It has 28 lines for alarm zone information, including zone numbers, descriptions of protected areas, loop and serial numbers, and more.
Download a FREE copy of my Alarm Installation Record Sheet.
This has spaces to enter a homeowner or business name, address, phone numbers, and panel make and model details. The lower portion of the form is a shorter, 20-zone version of the Basic Alarm Zone List above.
Each of these PDF documents will print out as a single 8-1/2 x 11 page, and I created them both to work with any type of alarm panel - wireless, hardwired, or hybrid.
Begin your switch troubleshooting by locating some sort of tool you can use to tap on the problem
switch. The handle-end of a screwdriver works well. You can also use the
handle of a wooden spoon or a short wooden stick.
Next, turn on the system’s “Chime” or “Watch Tone” function. Most all alarm systems have this feature, and it works as a great switch troubleshooting tool. (If you don’t know how to activate the chime, or if you’re not sure your system has this feature, click here for help finding a user manual)
An alternative to the chime method is to have a helper watch the keypad display, and call out when they notice a zone fault. If your home is very large, or if the problem zone is far from a keypad, you can communicate by cell phone.
Next, go to the alarm switch in question. Tap the problem switch lightly a few times with the your trusty screwdriver handle or other high-tech tool of choice. If success shines its bleary eye on you, there will be a chime tone or display change at the keypad as the switch opens.
If so, congratulations! You’ve freed up the switch. If only light tapping was needed to free it up, the switch was not strongly welded closed, and it has a good chance of being usable (at least in the short term.)
If light tapping doesn’t work, tap progressively harder. The more current and heat generated when the lightning hit, the stronger the weld is likely to be.
If more aggressive tapping eventually does free up the contact, there was probably a significant amount of current that caused it to weld. This means enough damage may have been done to cause the switch to fail in the near future.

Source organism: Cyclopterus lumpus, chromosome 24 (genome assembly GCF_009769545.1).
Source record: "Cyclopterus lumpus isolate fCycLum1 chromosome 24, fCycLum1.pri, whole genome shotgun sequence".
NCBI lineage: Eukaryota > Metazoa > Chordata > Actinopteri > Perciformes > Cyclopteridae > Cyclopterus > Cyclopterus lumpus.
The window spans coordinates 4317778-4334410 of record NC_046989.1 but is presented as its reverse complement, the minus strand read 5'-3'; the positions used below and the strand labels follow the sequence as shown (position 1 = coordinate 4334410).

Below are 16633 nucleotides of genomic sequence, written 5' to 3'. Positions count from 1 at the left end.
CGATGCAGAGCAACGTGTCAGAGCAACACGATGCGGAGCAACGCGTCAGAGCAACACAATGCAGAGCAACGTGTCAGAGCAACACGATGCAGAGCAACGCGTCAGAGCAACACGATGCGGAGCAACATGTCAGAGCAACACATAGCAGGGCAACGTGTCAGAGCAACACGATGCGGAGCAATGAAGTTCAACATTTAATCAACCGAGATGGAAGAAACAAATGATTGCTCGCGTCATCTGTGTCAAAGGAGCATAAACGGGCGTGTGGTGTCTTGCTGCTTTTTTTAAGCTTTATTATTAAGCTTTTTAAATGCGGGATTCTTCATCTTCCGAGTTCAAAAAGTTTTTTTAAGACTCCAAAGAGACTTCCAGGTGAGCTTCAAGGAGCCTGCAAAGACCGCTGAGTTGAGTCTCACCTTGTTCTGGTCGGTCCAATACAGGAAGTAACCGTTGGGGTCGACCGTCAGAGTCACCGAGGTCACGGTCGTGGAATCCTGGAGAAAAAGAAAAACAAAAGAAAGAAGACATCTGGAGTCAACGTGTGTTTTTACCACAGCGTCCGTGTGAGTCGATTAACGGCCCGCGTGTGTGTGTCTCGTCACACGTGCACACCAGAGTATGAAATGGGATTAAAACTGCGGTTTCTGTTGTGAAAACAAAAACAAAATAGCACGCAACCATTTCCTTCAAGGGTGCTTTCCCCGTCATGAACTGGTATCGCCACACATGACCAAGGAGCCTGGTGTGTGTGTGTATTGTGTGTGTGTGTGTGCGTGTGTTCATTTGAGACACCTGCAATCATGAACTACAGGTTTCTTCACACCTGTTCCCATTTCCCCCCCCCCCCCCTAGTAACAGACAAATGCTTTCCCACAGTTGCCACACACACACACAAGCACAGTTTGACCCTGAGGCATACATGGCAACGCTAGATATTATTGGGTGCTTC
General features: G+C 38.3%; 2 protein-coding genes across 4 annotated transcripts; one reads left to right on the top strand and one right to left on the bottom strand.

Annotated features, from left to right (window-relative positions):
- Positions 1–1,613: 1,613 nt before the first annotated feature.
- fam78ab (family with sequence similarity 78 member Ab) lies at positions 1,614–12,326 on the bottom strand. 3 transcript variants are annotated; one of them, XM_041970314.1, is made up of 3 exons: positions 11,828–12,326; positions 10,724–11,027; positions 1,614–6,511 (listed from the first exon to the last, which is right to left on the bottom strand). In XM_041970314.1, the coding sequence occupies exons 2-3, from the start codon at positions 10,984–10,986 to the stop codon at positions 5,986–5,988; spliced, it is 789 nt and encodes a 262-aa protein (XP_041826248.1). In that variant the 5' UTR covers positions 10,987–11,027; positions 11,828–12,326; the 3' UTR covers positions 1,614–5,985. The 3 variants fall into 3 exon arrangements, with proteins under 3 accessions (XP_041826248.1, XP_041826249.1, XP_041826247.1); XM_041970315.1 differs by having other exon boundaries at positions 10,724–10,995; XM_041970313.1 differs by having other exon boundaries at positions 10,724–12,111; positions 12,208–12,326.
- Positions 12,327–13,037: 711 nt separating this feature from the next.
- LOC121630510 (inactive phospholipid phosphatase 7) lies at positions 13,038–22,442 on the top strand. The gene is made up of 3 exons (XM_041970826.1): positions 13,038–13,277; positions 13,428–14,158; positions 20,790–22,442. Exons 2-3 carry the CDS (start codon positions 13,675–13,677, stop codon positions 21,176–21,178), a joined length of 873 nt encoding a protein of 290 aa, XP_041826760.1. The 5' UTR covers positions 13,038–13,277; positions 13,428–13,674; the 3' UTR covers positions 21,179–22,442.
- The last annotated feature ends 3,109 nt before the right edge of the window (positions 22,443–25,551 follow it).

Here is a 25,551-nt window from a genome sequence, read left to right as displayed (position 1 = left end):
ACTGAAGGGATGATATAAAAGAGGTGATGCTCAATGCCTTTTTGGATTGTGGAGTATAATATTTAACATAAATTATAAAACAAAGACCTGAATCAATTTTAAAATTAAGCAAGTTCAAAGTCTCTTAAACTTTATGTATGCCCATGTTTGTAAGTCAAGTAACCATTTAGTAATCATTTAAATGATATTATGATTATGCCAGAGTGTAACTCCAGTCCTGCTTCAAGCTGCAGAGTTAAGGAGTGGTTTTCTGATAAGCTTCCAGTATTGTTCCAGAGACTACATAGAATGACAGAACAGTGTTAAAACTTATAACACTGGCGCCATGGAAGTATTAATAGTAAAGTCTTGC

If the weld is very strong, no amount of beating on the switch will free it up. In that case, the switch is hopelessly damaged and should definitely be replaced. For help doing this, see the links at the bottom of this page.
How you proceed after initial switch troubleshooting is something of a
judgement call, and will depend on your circumstances. Lightning is
never good for any equipment. Even though everything may appear
to be working fine, there may be degraded components or hidden damage
that won’t surface until weeks or months in the future.
If there are only one or two frozen switches affected and they free up when lightly tapped, you probably had a lightning strike that wasn’t too close to the house. Test all of the magnetic contacts by opening and closing them several times. If they seem to be working normally, make a note of the problem contacts and leave it inside the alarm panel box. Then go back to using the system as usual.
If you ever have any further switch issues, check your switch troubleshooting notes. If one of the previously welded switches is having a problem again, replace it. It was likely damaged more than it was showing, and shouldn’t be trusted in the long run.
If you have several switches welded shut, or if you had to smack any switches quite hard before they opened, you probably had a fairly close lightning strike. Switches that have undergone this abuse are more likely to fail prematurely. If there was no other damage to the system, you may decide to take your chances, and simply replace any switches that do fail.
If you found welded contacts and also had damage to the main alarm panel or other electronics in the home (computer, television, refrigerator, etc.), you should consider filing a claim under your homeowners’ insurance policy. Depending on your policy terms, it may cover the replacement value of the damaged items.
If you file a claim, your insurance company may require that you
have an alarm company check your system and complete a letter or form
stating that lightning was the cause of the damage.
In my experience, the insurance company may also insist that all of the magnetic contacts, and in fact all of the alarm equipment be replaced.
Knowing how much a new system would cost will help you decide whether you should try to fix the old one or just replace it.
These quotes are absolutely free!